reasoned thought for an age of uncertainty
With the nation abuzz about presidential politics, HBO has added a colorful portrait to the political landscape with the film Game Change–the story of the vice presidential nomination of Sarah Palin in 2008, directed by Jay Roach and based on the book by journalists John Heilemann and Mark Halperin. Game Change reveals the inner-workings of the John McCain campaign in its selection of Sarah Palin as McCain’s running mate, delving into the trials of chief campaign strategist Steve Schmidt, who realizes far too late that he has failed to vet Sarah Palin before selecting her to be McCain’s running mate. Beyond this story of a campaign that has made a fatal mistake lies a powerful commentary on the appeal of ignorance in American populism and the dangers that this ignorance poses when empowered with the resources of a national political party. In his seminal 2010 interview with Anderson Cooper, Steve Schmidt regrets the forces he inadvertently unleashed by selecting Sarah Palin–forces which continue to harm the political landscape to this day.
So what exactly is it that was so dangerous about the selection of Sarah Palin to be the Republican vice presidential nominee? As Schmidt acknowledges, by doing so the political establishment endorsed the idea that Palin, and someone of her intelligence, was qualified for the job. They lowered the bar so low that it has opened the door for political candidates who lack the intellectual ability and the personal integrity to hold national political office. As Schmidt notes in his interview with Anderson Cooper, upon her nomination, Sarah Palin literally knew nothing about foreign policy, and among the many gaps in her knowledge cited by Game Change are the First and Second World Wars, the fact that the Queen does not run the British government, and the reason why North and South Korea are not the same country. Despite this lack of basic historical knowledge, Sarah Palin does not seem to think this should stop her from becoming vice president (or president), and sadly, neither does a large portion of the American electorate.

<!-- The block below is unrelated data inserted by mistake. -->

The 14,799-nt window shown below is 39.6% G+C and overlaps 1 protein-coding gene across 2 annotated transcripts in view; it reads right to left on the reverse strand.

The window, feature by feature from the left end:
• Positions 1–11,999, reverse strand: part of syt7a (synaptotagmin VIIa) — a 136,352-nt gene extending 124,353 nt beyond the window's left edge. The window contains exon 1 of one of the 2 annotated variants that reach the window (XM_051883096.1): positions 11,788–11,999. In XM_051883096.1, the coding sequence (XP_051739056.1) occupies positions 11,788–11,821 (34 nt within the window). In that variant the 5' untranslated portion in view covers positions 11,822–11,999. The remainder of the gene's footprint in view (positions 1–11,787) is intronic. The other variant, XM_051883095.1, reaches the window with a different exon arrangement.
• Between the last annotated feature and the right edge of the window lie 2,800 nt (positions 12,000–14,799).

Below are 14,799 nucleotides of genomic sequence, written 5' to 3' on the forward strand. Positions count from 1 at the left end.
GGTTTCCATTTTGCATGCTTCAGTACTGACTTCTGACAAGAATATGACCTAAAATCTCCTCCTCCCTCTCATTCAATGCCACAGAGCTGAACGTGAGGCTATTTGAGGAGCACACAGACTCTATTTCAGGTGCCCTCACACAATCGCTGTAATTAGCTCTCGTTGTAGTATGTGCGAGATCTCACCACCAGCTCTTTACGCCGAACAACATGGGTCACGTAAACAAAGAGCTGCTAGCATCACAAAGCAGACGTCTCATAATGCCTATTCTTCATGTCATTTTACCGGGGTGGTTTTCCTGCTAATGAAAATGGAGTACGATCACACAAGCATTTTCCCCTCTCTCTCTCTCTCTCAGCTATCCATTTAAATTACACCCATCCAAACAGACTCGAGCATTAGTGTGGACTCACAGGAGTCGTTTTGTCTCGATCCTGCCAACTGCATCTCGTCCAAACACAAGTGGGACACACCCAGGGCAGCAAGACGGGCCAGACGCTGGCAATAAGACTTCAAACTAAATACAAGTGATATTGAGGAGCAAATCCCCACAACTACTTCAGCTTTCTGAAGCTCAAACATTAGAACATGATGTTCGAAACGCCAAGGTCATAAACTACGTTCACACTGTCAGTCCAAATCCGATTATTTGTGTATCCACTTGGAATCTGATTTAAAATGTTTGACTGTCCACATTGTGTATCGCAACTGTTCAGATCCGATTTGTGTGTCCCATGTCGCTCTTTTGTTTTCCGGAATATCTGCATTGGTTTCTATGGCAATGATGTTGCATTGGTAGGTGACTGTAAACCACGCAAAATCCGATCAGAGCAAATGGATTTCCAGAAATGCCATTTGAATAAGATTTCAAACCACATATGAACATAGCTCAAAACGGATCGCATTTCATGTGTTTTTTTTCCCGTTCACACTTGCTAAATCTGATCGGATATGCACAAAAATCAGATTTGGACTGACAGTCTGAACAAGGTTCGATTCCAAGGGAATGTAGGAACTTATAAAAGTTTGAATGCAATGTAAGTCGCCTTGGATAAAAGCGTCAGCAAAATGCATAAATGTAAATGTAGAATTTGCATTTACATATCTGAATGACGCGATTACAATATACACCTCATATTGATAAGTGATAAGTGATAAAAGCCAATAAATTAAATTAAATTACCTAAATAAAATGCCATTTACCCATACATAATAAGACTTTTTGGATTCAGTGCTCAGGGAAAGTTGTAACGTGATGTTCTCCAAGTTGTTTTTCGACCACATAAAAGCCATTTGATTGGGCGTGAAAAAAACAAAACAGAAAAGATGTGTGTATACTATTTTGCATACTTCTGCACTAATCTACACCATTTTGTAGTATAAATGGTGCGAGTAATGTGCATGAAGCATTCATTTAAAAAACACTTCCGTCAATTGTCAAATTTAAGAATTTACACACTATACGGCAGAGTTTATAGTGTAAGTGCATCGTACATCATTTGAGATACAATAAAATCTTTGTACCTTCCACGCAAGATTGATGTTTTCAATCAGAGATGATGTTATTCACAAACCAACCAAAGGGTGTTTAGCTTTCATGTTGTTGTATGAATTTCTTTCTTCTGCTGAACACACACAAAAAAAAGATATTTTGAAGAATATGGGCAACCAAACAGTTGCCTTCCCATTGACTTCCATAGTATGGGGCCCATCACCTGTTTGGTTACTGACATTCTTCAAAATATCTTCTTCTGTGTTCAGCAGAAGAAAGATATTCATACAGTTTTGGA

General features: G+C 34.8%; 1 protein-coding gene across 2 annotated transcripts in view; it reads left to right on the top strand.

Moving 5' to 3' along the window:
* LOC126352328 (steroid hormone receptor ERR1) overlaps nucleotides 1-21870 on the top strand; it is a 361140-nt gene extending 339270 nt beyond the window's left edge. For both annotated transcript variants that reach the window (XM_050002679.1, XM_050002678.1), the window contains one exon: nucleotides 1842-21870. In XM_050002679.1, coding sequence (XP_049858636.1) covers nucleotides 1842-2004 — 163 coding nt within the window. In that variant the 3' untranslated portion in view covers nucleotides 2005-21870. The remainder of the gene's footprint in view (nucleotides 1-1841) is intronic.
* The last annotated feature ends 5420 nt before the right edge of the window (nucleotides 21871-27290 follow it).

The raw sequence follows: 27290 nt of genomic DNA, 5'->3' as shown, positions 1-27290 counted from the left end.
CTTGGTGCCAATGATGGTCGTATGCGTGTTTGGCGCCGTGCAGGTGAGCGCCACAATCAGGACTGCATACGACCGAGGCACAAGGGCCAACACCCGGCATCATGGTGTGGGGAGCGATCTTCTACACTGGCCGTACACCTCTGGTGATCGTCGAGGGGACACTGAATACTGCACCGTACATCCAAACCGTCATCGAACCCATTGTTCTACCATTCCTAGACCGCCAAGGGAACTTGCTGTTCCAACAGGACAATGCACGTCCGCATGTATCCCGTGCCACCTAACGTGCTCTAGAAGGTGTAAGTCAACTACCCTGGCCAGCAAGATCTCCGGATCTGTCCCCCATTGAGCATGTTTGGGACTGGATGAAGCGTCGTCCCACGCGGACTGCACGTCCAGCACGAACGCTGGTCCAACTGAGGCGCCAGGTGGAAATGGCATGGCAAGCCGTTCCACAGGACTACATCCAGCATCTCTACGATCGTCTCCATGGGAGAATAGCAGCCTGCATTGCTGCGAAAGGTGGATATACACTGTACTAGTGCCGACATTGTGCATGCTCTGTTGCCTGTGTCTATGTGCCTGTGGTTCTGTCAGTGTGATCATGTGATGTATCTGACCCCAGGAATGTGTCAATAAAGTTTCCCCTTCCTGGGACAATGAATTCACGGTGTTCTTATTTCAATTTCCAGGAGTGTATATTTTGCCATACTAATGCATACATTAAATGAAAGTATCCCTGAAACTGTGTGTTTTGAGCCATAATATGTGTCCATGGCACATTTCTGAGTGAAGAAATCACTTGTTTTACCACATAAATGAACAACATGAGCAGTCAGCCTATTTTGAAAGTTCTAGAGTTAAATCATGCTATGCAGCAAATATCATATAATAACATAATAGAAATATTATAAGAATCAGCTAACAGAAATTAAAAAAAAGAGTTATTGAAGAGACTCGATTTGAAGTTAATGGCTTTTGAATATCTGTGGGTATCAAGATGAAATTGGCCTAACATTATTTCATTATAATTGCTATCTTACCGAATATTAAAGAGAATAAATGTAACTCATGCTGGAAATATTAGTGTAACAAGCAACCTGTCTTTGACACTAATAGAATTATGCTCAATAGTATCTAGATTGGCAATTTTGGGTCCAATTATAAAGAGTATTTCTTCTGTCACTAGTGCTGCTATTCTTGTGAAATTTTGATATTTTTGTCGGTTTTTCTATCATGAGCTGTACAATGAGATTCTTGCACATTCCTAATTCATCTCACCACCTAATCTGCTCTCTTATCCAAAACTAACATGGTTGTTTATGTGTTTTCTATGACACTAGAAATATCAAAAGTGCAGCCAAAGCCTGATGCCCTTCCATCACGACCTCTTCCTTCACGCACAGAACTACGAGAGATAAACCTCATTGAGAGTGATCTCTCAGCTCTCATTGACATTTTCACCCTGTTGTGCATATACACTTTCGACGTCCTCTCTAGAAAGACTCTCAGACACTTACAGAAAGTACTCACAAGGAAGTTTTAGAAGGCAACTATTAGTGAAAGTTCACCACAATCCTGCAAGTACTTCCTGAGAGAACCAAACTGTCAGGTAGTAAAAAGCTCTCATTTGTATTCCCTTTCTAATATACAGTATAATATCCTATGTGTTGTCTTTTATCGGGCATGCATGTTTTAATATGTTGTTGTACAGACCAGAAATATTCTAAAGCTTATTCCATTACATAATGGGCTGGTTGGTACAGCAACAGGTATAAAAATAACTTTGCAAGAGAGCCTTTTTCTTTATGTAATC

Even more troublesome, according to Schmidt, Sarah Palin was not only willing to lie to the American public in her pursuit of power, she wanted to propagate those views through national channels. In discussing this, Schmidt notably identifies Palin’s statement that an investigation into the Troopergate scandal had exonerated her of all wrong-doing (and her desire to issue an official campaign statement to that effect), when in fact the report concluded that Palin had “abused her power” (see page 67 of the report).
This willingness to distort the truth for political gain has sadly spread throughout populist circles and become a mainstay of Tea Party politics. As previously discussed in the Tea Party’s portrayal of Barack Obama’s health care policies as neo-Nazi, the Tea Party has shown a striking willingness to engage in semantic inversions in order to manipulate words and concepts in favor of their beliefs. This creates a layer of debate that is wholly divorced from the reality of what words and ideas actually mean. It is ignorance on parade in search of power.